foreign minister issues expletive-laced

Manila, Philippines | Mon, May 3, 2021 | 8.57 pm

The Philippine foreign minister on Monday requested in an expletive-laced message on Twitter that China’s vessels get out of disputed waters, marking the latest exchange in a war of words with Beijing over its activities in the South China Sea. The comments by Teodoro Locsin, notorious for making blunt remarks at times, follow Manila’s protests for what it calls the “illegal” presence of hundreds of Chinese boats within the Philippines 200-mile Exclusive Economic Zone (EEZ) (EEZ).

“What do you want to do with our friendship? You’re the one. That is not the case for us. We’re making an effort. You’re the one. You’re like an ugly oaf who insists on focusing his attention on a nice guy who just wants to be friends, not the father of a Chinese province “, said Locsin. A request for comment from China’s embassy in Manila was not immediately returned. The vessels at the contested Whitsun Reef, according to Chinese officials, were fishing boats seeking shelter from rough seas.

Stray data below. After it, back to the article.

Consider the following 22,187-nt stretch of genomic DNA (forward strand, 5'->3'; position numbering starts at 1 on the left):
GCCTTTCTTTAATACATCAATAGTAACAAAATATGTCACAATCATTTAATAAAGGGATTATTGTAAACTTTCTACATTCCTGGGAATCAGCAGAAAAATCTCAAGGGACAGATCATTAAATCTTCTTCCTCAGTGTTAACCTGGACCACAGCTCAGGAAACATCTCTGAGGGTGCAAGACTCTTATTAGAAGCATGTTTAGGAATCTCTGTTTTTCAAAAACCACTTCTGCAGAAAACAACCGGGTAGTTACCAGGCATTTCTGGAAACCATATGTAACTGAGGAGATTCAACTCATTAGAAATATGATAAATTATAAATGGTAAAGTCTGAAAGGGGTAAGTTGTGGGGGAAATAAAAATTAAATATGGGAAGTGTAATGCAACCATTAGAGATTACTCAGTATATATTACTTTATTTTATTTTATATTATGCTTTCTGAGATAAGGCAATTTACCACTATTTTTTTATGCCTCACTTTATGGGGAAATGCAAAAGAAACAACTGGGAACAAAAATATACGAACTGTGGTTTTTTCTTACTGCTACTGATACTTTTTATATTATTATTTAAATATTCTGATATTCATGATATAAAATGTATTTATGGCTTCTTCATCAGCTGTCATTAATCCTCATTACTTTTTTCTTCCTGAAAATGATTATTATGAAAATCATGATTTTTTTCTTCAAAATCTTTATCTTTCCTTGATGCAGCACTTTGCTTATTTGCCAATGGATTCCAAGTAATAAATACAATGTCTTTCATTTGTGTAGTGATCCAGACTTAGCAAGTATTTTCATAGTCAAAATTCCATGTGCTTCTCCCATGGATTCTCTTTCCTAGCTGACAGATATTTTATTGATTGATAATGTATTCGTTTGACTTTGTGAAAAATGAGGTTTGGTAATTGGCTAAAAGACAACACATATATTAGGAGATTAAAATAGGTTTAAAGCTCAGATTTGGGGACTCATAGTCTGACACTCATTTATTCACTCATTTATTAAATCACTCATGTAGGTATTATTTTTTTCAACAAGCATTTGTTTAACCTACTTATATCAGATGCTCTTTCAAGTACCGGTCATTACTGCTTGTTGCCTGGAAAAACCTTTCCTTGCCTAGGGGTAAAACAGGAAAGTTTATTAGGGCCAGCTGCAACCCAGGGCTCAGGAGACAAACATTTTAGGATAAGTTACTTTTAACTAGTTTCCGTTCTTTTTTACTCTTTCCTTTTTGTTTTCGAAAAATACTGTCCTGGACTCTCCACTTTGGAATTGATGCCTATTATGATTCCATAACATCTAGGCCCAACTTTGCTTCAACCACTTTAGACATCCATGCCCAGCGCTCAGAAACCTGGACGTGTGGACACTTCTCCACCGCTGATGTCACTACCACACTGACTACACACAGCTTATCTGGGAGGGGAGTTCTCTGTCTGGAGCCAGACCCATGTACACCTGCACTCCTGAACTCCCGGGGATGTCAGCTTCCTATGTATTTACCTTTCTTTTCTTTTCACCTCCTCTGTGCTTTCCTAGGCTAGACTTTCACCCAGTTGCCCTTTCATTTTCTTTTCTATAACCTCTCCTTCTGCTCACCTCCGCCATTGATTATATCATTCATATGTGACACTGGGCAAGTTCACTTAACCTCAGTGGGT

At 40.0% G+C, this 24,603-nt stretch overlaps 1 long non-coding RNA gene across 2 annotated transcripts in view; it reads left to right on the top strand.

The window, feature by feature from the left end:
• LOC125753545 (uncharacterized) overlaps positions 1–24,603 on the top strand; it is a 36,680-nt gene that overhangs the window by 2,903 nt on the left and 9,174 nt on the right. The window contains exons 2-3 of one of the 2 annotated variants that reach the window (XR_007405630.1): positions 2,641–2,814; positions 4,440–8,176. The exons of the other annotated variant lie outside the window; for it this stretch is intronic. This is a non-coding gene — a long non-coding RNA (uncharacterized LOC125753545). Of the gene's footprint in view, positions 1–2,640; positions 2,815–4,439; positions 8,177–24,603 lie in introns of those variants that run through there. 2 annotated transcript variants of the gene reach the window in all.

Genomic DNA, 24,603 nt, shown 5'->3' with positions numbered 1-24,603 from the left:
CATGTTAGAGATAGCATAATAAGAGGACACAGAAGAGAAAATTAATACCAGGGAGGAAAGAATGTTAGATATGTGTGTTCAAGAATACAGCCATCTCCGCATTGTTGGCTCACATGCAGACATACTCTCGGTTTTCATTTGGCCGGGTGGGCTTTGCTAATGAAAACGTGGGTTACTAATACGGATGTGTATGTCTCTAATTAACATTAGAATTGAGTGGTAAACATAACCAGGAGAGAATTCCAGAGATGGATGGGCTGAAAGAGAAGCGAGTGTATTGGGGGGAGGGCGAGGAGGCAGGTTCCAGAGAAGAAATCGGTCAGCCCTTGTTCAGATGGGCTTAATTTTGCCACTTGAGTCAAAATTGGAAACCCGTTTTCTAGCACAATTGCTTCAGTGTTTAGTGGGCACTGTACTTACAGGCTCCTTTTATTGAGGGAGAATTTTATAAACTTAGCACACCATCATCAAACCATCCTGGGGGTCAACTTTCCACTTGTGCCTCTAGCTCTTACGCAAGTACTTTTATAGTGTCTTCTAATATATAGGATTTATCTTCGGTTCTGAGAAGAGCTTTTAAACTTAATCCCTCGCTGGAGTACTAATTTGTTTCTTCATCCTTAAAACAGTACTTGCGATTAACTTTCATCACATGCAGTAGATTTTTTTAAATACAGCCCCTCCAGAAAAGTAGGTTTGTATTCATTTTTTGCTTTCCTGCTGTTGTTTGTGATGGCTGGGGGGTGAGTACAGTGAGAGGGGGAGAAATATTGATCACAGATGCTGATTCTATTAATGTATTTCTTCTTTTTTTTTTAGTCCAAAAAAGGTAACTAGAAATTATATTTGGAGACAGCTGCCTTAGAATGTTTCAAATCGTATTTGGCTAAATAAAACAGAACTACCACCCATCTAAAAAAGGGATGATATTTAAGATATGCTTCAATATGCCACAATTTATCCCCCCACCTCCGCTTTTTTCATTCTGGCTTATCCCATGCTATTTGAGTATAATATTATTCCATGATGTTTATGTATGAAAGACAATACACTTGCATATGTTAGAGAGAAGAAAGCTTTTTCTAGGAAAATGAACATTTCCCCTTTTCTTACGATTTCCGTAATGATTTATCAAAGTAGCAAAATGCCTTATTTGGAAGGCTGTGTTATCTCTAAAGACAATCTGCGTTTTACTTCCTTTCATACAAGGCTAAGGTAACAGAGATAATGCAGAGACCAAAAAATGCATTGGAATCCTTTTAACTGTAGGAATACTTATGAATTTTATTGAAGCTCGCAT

China claims almost the entire South China Sea, which sees around $3 trillion in annual ship traffic. An arbitration tribunal in The Hague ruled in 2016 that Beijing’s allegation, which was based on old maps, was illegal under international law. The Philippine foreign ministry accused China’s coast guard of “shadowing, blocking, risky manoeuvres, and radio challenges of Philippine coast guard vessels” in a statement released on Monday.

The Chinese boats, according to Philippine officials, are staffed by militia. In response to China’s demand that it avoid conduct that could escalate conflicts, the Philippines pledged on Sunday to resume maritime exercises in its EEZ in the South China Sea. As of April 26, the Philippines had filed 78 diplomatic protests to China since President Rodrigo Duterte took office in 2016, foreign ministry data shows.

“Our statements are also stronger because of the more blatant nature of the operations, the number, frequency, and proximity of intrusions,” said Marie Yvette Banzon-Abalos, the foreign ministry’s executive director for strategic communications. For the most part, Duterte has sought closer relations with China in return for billions of dollars in investment, funding, and loans from Beijing. Although the Philippine president regards China as a “good friend,” he said last week that “there are some items that are not really subject to compromise.”

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